For two days starting on Sunday, November 3, Melburnians will be treated to the “Melbhenge” phenomenon. It happens twice a year when the sun sets at a specific position within the Hoddle Grid, dipping below the horizon right in the middle of the CBD office towers on Lonsdale, Bourke and Collins Streets.

"Viewers see a “mile-long corridor of concrete silhouetting the setting sun”, Doctor Alan Duffy, an astronomer at Swinburne University, told Broadsheet in 2017. “It frames it perfectly.”

Melbhenge gets its name from Stonehenge, the prehistoric monument in England that experiences similar moments during the year when the sun sets squarely between the huge rocks.

“They did it for religious reasons, we think,” said Duffy. “We of course have [the Hoddle Grid] for efficient time planning reasons, but that doesn’t mean we can’t enjoy it.”

Melbhenge also happens twice a year at sunrise but, due to Melbourne’s geography, those events are less spectacular, making “sunset the one to go for”.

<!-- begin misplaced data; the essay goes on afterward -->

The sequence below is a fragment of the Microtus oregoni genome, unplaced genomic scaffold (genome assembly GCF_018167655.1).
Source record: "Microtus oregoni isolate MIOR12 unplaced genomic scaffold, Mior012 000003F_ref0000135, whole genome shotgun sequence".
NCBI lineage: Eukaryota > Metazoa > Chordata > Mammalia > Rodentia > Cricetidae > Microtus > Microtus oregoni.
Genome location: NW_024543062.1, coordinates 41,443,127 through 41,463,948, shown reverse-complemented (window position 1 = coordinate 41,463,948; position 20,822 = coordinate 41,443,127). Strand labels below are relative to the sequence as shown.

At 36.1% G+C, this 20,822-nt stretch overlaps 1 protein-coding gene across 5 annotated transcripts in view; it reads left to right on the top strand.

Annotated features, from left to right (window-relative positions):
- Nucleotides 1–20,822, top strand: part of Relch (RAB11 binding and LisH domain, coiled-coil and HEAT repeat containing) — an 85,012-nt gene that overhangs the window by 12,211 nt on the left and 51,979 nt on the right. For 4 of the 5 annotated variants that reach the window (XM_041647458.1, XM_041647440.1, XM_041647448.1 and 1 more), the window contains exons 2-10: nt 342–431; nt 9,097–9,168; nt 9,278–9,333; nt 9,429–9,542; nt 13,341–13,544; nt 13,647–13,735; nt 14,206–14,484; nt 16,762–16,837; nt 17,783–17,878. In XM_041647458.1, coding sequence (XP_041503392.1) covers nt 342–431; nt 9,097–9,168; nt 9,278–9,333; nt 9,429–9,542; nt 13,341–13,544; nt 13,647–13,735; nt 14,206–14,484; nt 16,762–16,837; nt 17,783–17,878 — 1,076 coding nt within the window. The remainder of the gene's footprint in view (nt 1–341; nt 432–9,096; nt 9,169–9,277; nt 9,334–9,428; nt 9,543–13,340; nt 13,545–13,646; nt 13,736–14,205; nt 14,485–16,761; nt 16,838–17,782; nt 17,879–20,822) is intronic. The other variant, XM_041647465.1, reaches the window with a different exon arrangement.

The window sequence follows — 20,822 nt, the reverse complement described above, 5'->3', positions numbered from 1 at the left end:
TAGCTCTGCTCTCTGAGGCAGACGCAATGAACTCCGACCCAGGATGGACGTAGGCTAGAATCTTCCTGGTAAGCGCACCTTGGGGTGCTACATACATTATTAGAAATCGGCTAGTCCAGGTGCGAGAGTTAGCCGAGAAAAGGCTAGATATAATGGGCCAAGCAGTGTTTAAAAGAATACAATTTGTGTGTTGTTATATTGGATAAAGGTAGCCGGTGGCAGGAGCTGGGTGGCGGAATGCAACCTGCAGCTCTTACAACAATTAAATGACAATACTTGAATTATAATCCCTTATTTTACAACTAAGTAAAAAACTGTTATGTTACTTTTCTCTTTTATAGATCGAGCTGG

Similar events occur in any city in the world with a basic east-west grid structure, although Melbhenge and Manhattanhenge in New York are the most notable.

“In New York they have grid structures running for many miles,” Duffy explained. “That’s really, I think, the best one in the world, but I like to think that Melbourne [looks] pretty good.”

The sunset is best viewed standing as far east as you can get, looking west. “So you get as much of the mile-long corridor of the Hoddle Grid as possible," said Duffy.

This makes Spring Street a popular location, but finding the best spot for viewing is difficult – astronomers can easily determine a sunset’s location, what’s harder is finding the optimal viewpoint.

Duffy wants more of us to share Melbhenge experiences online so his team can assemble the photos according to mapped locations and recommend where to watch next time.

Official sunset times are at 7.56pm on Sunday, November 3 and 7.57pm on Monday, November 4. Head to Spring Street a bit earlier on to nab a prime viewing spot.

For more information, follow #Melbhenge on social media and Dr Alan Duffy on Twitter at @astroduff.

This article was first published on February 8, 2017.